Congratulations! You’ve documented your company’s core processes. It’s a big undertaking for teams to simplify and document their processes. The next step is to roll them out to everyone in the company and get them followed by all. But how do you do that?
How does a company successfully transition from one generation to the next? For many teams, just the term “succession planning” can be overwhelming. All the details of buying/selling and ownership transition are daunting, but beyond all that is one question plaguing business owners: "Even if we had all the legal details worked out, how does my business practically transition to the new ownership so that I can step away?"
Here’s the story of one team that successfully transitioned to new ownership within the EOS Process™.
On your journey to becoming your best in business, you’ll need to make some tough people decisions. Usually those decisions revolve around Right People/Right Seat issues. In the EOS Process™ we use the People Analyzer™ with GWC™ (Get It/Want It/Capacity to Do It) to identify the root cause of a team’s specific people-related issues. The most common people issues are:
- Wrong Person/Right Seat – someone who doesn’t share the core values but is in the Right Seat.
- Right Person/Wrong Seat – a person who shares the core values but is in the Wrong Seat, i.e., they don’t get it, want it, or have the capacity to do it.
Sometimes the tough people decision is to fire an employee who doesn’t get it, want it, or have the capacity to do the job. One of my clients recently had to make that tough decision. Afterwards, the Visionary told me about the way the employee responded to being fired.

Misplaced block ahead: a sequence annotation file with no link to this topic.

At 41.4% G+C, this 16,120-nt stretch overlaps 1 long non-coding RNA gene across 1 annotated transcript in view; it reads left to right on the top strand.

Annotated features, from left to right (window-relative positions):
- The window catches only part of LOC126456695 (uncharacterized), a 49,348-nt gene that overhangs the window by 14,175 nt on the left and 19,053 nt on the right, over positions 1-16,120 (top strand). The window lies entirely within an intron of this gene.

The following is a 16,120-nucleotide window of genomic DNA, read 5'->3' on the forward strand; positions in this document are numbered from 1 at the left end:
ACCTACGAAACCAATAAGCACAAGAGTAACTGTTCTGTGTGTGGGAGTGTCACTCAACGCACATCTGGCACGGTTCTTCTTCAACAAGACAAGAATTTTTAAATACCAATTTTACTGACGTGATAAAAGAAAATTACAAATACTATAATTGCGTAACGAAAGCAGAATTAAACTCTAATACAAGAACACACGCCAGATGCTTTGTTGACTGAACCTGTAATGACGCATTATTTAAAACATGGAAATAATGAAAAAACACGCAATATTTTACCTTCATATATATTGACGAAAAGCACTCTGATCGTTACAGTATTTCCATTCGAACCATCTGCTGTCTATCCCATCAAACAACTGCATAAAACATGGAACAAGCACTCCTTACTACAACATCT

I’ve noticed a pattern this year across several good teams that have truly become great teams. Conversely, there are other teams that just remain mediocre. Why is that? It all comes down to having a great Integrator in place who owns their role.
In any entrepreneurial organization, two essential seats are the Visionary and the Integrator™. A great Visionary is driven by creativity and passion, which fuels his or her vision for the company. A great Integrator takes that vision and makes it happen throughout the organization. Without these two leaders working side by side, your company will never see the success it’s capable of achieving.
In the last quarterly session with a client, the team reported record financials in the last 90 days. They exceeded their revenue and profit targets, and they completed over 90 percent of their rocks. By all estimations, they had every reason to celebrate. But when it came time to grade the quarter, they gave it a C+ / B–. Surprised by the low grade, I asked them to explore this a bit. What they discovered has the potential to change their company for years.